November starts out the festive holiday season. Some people work for days to prepare yummy foods for guests to share while others are delighted to be invited to eat the feasts that have been prepared and be able to dine in the company of family and friends. The holidays are a natural time to reflect on the past. Thanksgiving especially brings memories of favorite foods, and tasty meals. It is a time when the aroma of foods cooking can trigger memories of past holidays. The smells of the pumpkin pie cooking in the oven and a kitchen warmed by a turkey roasting in the oven that takes away the brisk chill of the November weather. Before the television gets turned on for the football games, people often pause and reflect about past holidays. While the meal is being prepared and eaten people often pause to give thanks for their many blessings and remember the relatives and friends who are no longer with them to celebrate.
A Time to Reflect
Memories are shared about the good times, or maybe the time that the dinner got burnt because it was the cook’s first experience cooking a large turkey. Maybe the memories are about the unexpected guests who always were welcomed and found room at an already crowed table.
Relatives and friends gathered for Thanksgiving enjoy talking about prior times spent with family and friends especially those who are not able to join the feast such as men and women who are in active military duty, or those loved ones who moved away, divorced, or left this world.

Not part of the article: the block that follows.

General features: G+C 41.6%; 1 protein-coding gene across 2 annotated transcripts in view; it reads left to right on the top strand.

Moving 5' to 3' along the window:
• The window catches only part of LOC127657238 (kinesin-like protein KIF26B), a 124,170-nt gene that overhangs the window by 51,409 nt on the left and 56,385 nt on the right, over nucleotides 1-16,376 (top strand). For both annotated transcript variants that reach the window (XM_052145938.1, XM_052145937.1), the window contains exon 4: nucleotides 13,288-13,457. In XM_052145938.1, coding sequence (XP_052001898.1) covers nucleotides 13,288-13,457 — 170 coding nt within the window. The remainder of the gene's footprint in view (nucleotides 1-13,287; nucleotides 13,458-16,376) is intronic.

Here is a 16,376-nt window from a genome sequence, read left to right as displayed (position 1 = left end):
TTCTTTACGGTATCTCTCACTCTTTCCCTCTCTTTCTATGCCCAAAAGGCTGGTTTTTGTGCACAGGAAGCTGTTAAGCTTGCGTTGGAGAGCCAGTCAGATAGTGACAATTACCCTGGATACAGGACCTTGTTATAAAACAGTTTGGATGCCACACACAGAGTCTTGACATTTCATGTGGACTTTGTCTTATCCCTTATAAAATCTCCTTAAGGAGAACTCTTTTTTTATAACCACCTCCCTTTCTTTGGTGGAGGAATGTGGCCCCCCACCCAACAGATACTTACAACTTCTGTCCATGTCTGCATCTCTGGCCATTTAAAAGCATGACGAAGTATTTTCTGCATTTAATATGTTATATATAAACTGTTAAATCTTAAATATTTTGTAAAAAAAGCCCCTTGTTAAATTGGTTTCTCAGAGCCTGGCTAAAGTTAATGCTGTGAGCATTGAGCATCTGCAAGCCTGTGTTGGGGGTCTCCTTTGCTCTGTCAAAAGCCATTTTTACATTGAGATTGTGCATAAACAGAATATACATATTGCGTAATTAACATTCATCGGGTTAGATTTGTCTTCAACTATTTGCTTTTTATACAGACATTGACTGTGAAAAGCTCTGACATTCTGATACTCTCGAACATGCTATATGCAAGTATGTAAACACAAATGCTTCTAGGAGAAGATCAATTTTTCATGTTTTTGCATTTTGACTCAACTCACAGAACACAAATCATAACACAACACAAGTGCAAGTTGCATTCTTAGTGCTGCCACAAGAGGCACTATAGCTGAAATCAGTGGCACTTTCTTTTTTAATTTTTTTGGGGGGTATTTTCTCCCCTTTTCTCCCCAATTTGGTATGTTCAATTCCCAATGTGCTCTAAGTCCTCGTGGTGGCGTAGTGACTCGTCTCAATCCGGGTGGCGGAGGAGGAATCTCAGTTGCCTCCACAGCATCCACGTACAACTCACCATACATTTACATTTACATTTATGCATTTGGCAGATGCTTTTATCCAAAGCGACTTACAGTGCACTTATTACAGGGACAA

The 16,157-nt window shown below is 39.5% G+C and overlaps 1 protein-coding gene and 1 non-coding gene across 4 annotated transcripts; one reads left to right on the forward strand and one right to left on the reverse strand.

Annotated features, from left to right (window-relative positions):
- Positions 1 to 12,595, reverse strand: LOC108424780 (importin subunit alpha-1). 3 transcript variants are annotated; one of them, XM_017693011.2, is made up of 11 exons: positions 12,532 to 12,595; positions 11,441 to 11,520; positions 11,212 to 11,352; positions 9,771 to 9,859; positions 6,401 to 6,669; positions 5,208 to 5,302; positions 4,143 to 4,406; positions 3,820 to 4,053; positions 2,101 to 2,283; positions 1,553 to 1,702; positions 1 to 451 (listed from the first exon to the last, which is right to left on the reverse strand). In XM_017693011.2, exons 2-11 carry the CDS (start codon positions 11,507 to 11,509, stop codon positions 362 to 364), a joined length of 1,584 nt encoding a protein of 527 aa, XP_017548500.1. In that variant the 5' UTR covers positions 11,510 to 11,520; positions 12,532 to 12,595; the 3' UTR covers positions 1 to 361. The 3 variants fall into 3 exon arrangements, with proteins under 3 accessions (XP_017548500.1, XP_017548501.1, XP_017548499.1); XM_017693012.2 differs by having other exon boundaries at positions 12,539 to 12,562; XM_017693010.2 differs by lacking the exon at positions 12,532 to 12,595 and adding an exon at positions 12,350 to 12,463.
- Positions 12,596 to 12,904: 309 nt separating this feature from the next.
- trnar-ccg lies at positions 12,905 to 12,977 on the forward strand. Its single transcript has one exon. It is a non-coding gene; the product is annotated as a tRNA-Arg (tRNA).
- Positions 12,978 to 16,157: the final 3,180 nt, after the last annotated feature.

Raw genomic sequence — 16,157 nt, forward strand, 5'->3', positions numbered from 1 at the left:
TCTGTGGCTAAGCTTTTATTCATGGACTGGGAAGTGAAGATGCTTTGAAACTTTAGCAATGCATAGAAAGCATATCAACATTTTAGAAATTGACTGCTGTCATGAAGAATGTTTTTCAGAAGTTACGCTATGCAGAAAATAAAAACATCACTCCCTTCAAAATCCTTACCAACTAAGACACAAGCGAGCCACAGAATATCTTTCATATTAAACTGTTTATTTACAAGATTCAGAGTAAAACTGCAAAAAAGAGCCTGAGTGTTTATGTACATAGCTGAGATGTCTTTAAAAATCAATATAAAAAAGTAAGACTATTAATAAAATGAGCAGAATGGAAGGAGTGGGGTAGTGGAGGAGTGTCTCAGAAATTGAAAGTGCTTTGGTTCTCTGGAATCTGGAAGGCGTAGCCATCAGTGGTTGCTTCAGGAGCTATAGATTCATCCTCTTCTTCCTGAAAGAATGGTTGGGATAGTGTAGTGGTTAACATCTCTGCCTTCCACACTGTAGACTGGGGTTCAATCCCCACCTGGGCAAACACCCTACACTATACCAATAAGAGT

Family Changes Bring New Traditions
Sometimes, due to death or divorce, holiday traditions undergo change and revision to adapt to a life moving forward after loss. Perhaps the guests at the table are fewer or it might make more sense to go to a restaurant instead of cooking a large meal.
In the joy-filled time of reflection, people often reminisce about the past intermingled with the present. Usually it is only after a major turning point in a person’s life do they think about keeping a written history for themselves or future generations, but this holiday season could be a good starting point.
I recently attended my family’s 50th anniversary picnic. Each autumn the family and extended family gather at a park that is centrally located to share a potluck meal. When the meal is over, people pack and leave and many do not see each other until the following year. The family members who started the gathering fifty years ago have all passed on. The core family was made of seventeen brothers and sisters, fifteen that lived until adulthood. People who attend the annual gathering know that the person next to them is a relative but little else is known. This year a family spokesperson had everyone introduce himself or herself and share whom they were related to and why they attended. This type of get-together would be great to document with words and photos so that members of the younger generation would have an appreciation for their roots and heritage. Such occasions are great times to start writing down a personal family history. If it seems like a difficult task to write about appoint a family member to turn on a tape recorder or video camera and capture the reminiscing and then transcribe the recording later. This should provide a great start for writing down your family history.
What is your heritage? What are your roots? Doing ethnic research can be fascinating and it can also be very time consuming especially if you end-up looking at the wrong websites.
- Here are is a link to get you started with tracing your French roots, American-French Genealogical Society.
- To check on your German relative try Germany Genealogy Links.
- For Irish heritage try Ireland Ancestor Research
- People with Italian ancestry might want to visit Italian Genealogy
Whatever your heritage the cool crisp autumn days are a great time to start your search into the past.